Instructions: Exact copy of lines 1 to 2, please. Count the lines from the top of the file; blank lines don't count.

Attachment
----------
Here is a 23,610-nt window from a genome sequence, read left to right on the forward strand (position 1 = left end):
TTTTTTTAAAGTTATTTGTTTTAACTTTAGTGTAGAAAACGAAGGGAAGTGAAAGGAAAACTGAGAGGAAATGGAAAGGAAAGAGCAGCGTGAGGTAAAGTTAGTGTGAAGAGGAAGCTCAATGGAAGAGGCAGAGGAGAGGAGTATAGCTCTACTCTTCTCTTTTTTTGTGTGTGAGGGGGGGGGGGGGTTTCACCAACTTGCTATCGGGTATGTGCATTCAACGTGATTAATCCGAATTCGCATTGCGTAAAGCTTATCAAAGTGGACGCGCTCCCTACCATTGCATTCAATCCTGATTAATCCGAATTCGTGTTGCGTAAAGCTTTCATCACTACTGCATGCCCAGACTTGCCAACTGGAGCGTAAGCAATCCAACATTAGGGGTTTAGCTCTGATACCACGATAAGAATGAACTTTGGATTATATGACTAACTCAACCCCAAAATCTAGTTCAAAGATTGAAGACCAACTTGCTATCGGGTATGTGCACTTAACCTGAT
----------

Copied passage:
Here is a 23,610-nt window from a genome sequence, read left to right on the forward strand (position 1 = left end):
TTTTTTTAAAGTTATTTGTTTTAACTTTAGTGTAGAAAACGAAGGGAAGTGAAAGGAAAACTGAGAGGAAATGGAAAGGAAAGAGCAGCGTGAGGTAAAGTTAGTGTGAAGAGGAAGCTCAATGGAAGAGGCAGAGGAGAGGAGTATAGCTCTACTCTTCTCTTTTTTTGTGTGTGAGGGGGGGGGGGGGTTTCACCAACTTGCTATCGGGTATGTGCATTCAACGTGATTAATCCGAATTCGCATTGCGTAAAGCTTATCAAAGTGGACGCGCTCCCTACCATTGCATTCAATCCTGATTAATCCGAATTCGTGTTGCGTAAAGCTTTCATCACTACTGCATGCCCAGACTTGCCAACTGGAGCGTAAGCAATCCAACATTAGGGGTTTAGCTCTGATACCACGATAAGAATGAACTTTGGATTATATGACTAACTCAACCCCAAAATCTAGTTCAAAGATTGAAGACCAACTTGCTATCGGGTATGTGCACTTAACCTGAT